Charities can hope to win probation services prime provider contracts, says Grayling

Speaking at an event run by the Centre for Social Justice think tank, the justice secretary says contracts will not simply go to the lowest bidders

Chris Grayling
Chris Grayling

Chris Grayling, the Secretary of State for Justice, has reiterated his support for the idea of voluntary sector prime providers under the forthcoming Transforming Rehabilitation contracts.

A overhaul of the probation service was announced by Grayling in January. Responsibility for medium and low-risk offenders is being transferred to the voluntary and private sectors on a payment-by-results basis.

Speaking today in London at an event called The Opportunities for the Voluntary Sector in Criminal Justice, organised by the think tank the Centre for Social Justice, founded in 2004 by the Conservative politician Iain Duncan Smith, Grayling said the Ministry of Justice would need a "broad range of suppliers in place".

"Don’t believe these contracts are going to be handed to a tiny number of traditional suppliers," he said.

Grayling said that contracts under the new system would be designed specifically so that employee-owned trusts, consortia of voluntary organisations, and private-voluntary partnerships could all hope to win prime contracts.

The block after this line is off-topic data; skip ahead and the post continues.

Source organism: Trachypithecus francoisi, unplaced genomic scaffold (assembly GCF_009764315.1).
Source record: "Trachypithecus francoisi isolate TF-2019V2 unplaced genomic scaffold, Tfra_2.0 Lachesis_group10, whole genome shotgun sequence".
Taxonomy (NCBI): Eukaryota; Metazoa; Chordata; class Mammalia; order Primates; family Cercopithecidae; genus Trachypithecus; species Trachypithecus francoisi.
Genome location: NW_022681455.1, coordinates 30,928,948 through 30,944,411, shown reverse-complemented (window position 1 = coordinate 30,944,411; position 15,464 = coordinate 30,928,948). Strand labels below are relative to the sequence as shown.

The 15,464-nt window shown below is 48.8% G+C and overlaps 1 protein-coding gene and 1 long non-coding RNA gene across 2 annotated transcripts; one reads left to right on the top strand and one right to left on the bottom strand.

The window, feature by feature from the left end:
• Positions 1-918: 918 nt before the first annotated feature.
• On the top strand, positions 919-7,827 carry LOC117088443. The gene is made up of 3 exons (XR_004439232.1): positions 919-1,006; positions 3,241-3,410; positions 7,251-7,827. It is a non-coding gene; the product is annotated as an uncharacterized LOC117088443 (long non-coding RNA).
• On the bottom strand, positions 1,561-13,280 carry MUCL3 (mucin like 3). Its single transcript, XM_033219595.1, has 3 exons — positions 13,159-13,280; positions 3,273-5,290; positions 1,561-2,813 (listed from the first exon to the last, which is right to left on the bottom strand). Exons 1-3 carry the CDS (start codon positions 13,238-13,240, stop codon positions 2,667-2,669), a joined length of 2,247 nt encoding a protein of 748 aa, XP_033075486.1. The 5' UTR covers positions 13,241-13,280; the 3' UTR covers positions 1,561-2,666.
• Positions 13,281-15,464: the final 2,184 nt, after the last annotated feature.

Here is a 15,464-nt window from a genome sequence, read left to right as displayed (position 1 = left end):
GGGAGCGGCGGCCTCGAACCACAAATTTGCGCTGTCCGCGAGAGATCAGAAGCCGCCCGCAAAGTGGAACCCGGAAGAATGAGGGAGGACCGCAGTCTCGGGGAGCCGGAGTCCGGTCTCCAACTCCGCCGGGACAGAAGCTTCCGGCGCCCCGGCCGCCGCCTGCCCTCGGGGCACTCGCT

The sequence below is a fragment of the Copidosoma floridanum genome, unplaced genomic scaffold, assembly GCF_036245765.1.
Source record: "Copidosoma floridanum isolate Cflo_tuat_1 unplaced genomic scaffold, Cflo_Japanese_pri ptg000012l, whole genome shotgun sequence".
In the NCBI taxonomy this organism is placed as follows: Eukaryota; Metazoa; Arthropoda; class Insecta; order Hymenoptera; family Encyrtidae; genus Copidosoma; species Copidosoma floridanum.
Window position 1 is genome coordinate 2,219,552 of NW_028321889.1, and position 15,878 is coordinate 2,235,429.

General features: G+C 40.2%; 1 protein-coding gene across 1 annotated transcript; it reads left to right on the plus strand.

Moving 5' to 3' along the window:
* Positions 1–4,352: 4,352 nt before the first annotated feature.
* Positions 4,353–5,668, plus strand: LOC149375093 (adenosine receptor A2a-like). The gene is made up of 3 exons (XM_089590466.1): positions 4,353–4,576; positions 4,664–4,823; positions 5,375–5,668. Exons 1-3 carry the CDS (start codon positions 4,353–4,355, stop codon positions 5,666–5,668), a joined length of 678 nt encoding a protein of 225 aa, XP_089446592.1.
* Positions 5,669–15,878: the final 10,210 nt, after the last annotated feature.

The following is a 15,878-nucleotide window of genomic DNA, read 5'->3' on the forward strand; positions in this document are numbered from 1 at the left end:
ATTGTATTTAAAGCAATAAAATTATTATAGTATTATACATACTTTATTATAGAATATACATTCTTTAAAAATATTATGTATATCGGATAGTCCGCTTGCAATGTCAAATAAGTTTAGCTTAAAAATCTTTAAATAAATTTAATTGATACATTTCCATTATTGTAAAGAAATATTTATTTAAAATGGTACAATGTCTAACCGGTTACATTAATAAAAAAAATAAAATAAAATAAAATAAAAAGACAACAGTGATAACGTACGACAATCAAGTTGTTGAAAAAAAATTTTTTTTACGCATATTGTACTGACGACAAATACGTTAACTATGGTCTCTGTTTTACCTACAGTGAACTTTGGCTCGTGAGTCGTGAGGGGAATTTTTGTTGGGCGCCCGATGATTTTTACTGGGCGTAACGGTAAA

And he said that the rehabilitation contracts would not go only to the lowest bidder.

"Our aim is to see fewer people coming into the criminal justice system and fewer victims of crime," he said. "That is what this is about. I’m not interested in shaving 10 per cent off the price."

Grayling said the government had learned a number of lessons from the Work Programme and had introduced a range of measures to help smaller voluntary organisations, such as creating a single framework for delivery organisations to register, rather than requiring them to go through an application process for each prime.

Speaking at the same event, Edward Boyd, deputy policy director at the CSJ, said that interim results from his organisation’s research into sector justice provision showed one of the greatest challenges was being able to demonstrate results.

"You have to be able to work out the difference you make," he said. "You have to say how much it will cost and why you will be successful."

David Ainsworth

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